DECADES OF RAPID economic growth have spurred the development of philanthropy in China. Recognising this, since 2005 the Ministry of Civil Affairs has held a prestigious annual charity award to celebrate the philanthropic achievements of entrepreneurs, government officials, and others working in the sector. Some philanthropists are motivated by tax advantages or to transfer corporate funds as a business strategy; some do it to strengthen their reputation; and some even out of altruism. It is such a prominent and dynamic trend that the Harvard Kennedy School Ash Center for Democratic Governance and Innovation collaborated with the Institute for Philanthropy at Tsinghua University to examine Chinese philanthropy’s social, political, and legal implications, producing the report Values and Vision: Perspectives on Philanthropy in 21st Century China in May 2017.
Responding to the growth of philanthropy, the government has implemented new legislation. Effective on 1 September 2016, the Charity Law deals with establishing, registering, and regulating charitable organisations. This reflects the need to strengthen legal supervision and governance; several high-profile scandals, involving the Chinese Red Cross, among other organisations, have highlighted the need to prevent the misuse of funds. There is also the problem of ‘tunnelling’ — inappropriate profiteering whereby the controller of a charity directs donations back to himself. Under the new system, once appropriately accredited, private foundations may raise funds from the public.
The Charity Law represents not only an attempt to enhance transparency around philanthropy, but, according to the authors of Values and Vision, it also seeks to focus the efforts of wealthy donors on issues the government would like to see them prioritise. With an increasing number of listed corporations registering charity foundations, an almost non-existent phenomenon before 2005, China’s charitable ecosystem is evolving. Government-organised non-governmental organisations (GONGOs), such as the Red Cross of China, are significant, and are especially popular with celebrities. On a broader scale, technology platforms facilitate small-scale donations from individuals — something that grew after the 2008 Wenchuan earthquake in Sichuan.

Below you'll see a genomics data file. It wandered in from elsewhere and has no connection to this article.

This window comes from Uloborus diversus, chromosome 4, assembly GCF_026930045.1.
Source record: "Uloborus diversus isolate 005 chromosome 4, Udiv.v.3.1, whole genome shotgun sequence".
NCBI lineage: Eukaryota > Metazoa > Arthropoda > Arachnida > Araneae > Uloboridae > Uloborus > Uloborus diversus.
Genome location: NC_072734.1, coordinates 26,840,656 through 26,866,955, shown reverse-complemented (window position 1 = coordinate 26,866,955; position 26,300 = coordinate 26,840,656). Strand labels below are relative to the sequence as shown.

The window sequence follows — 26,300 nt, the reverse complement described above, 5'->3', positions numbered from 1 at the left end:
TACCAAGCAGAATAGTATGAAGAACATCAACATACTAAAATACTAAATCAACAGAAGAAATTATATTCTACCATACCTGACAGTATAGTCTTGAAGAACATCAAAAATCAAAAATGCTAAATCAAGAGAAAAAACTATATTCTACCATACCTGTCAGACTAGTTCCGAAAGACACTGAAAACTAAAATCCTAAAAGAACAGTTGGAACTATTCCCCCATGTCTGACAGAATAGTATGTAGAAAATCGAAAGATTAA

In considering the motivations, influences, purposes, trends, and future of philanthropy in China, Values and Vision reveals that a desire to create social harmony, along with the influence of traditional values, as found in local religious and philosophical thought, have been important drivers of the charity boom. The more than thirty philanthropists interviewed for the study tended to focus their efforts on single issues, with education the most popular. Environmental issues, by contrast, attracted only 0.9 per cent of donations in 2015, when the survey was conducted. The report also finds that in the corporate sector, share prices can benefit from the positive image of associated charity foundations. However, directors can make hasty donation decisions without adequately considering the negative effect on business profits.
Then there is celebrity philanthropy. In the main, the charitable activities of celebrities relate to urgent needs of developing countries in the Asia–Pacific region, with disaster relief attracting the largest amount of celebrity support. The close alignment of celebrity philanthropy with policy goals also suggests that government priorities are important in shaping the way in which prominent, image-conscious donors direct their money.
Religious philanthropy (giving to temples or churches to provide social services, for example) is most successful when it is localised and not too visible. Given the Chinese Communist Party’s (CCP) desire to regulate religious activities, many religious organisations mistrust (or have an uneasy relationship with) the state.
In 2017, China’s growing culture of philanthropy made news in Australia. In February, Alibaba founder, Jack Ma 马云, donated AU$26.4 million to the University of Newcastle. Made through his foundation to honour a Novacastrian friend and mentor, Ma’s donation will support up to ninety poor and Indigenous students a year. The wealthy Chinese-Australians Dr Chau Chak Wing 周泽荣 and Huang Xiangmo 黄向墨 also attracted attention for their donations to educational institutions, political parties, and politicians. Media reports expressed concern at the extent to which Chau and Huang are affiliated with the CCP and speculated at their motivations, although both have denied they are acting on behalf of the CCP. As China’s philanthropists become more active at home and abroad, the extent to which they can navigate the political goals and regulatory environment of the state will have an impact on the flow of donations in societies worldwide.
Paula D. Johnson and Tony Saich, Values and Vision: Perspectives on Philanthropy in 21st Century China, Cambridge, MA: Ash Center for Democratic Governance and Innovation at Harvard University’s John F. Kennedy School of Government, 2017, online at: https://ash.harvard.edu/files/ash/files/valuesandvision_perspectivesonphilanthropyin21stcenturychina_english.pdf
Shannon Tiezzi, ‘Charities and Corruption in China’, The Diplomat, 13 August 2014, online at: https://thediplomat.com/2014/08/charities-and-corruption-in-china/